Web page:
Food and drink

Prague is full of bars and places to eat for every kind of traveller. They key things to look out to try is Czech beer (which I didn’t have as I’m not a beer fan), and a traditional Czech meal of roast duck, cabbage and Czech dumpling (which is this weird thing almost like soggy yam, lol). Oh, and portion sizes are huge. There was not one meal I ate which I finished (which is like against my life principles). There are a fair number of French inspired coffee/cake/patisseries dotted about the place that people like to sit in and chill, along with lots of Starbucks and Costas. Life is relaxed like that. With regards to their drinks…yeh…strong alcohol content, that’s all I’ll say haha.

Concluding Thoughts

I highly recommend Prague to Euro travellers as a necessary stop. It was stunning when I went even though it was snowing half the time (hence the moody/gloomy pictures :/). There was one snow free day with the most lush blue skies and the views were enchanting. Now imagine that in summer (which is probably the best time to visit)…oh, my, gosh. Also, if you’re coming from England your money will take you so far you will feel like a millionaire. Honestly. Oh and don’t convert your money to Euros (lawd no!) use Czech Koruna.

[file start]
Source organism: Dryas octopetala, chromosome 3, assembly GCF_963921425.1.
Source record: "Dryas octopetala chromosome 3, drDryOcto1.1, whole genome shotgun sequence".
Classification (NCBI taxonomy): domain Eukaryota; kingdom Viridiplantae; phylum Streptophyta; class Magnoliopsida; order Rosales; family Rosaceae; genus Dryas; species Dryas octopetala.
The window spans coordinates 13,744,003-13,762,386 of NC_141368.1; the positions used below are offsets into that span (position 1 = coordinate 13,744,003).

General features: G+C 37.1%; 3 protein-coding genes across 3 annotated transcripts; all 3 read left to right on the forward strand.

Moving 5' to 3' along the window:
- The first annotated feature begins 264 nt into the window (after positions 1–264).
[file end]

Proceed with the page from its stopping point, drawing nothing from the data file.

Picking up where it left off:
Wencelas Square with the National Museum at the far end

Of course travelling to Prague is not like traveling to other Latin language countries where you can kind of get by with no prior knowledge of the language due to similarities in words. There is nothing that is similar to English at all in Czech. Or maybe you think I speak Czech? Or I knew how to say hello or goodbye in Czech? No to all the above…but I still got by (I suggest that you learn hello and goodbye though out of respect lol – it was unusual negligence on my part). So bear that in mind in case you get lost, although many people do speak English or will still try to help you even if not. Funny story…I felt really bad for not knowing how to greet people for the whole trip, and thought to myself that at least I know what ‘next stop’ is on the metro. I just Google Translated ‘next stop’ and those words are unrecognisable *feels dizzy* #ComputerSaidNo.

Watch out for my Vienna and Barbados posts in the near future.

Yours Truly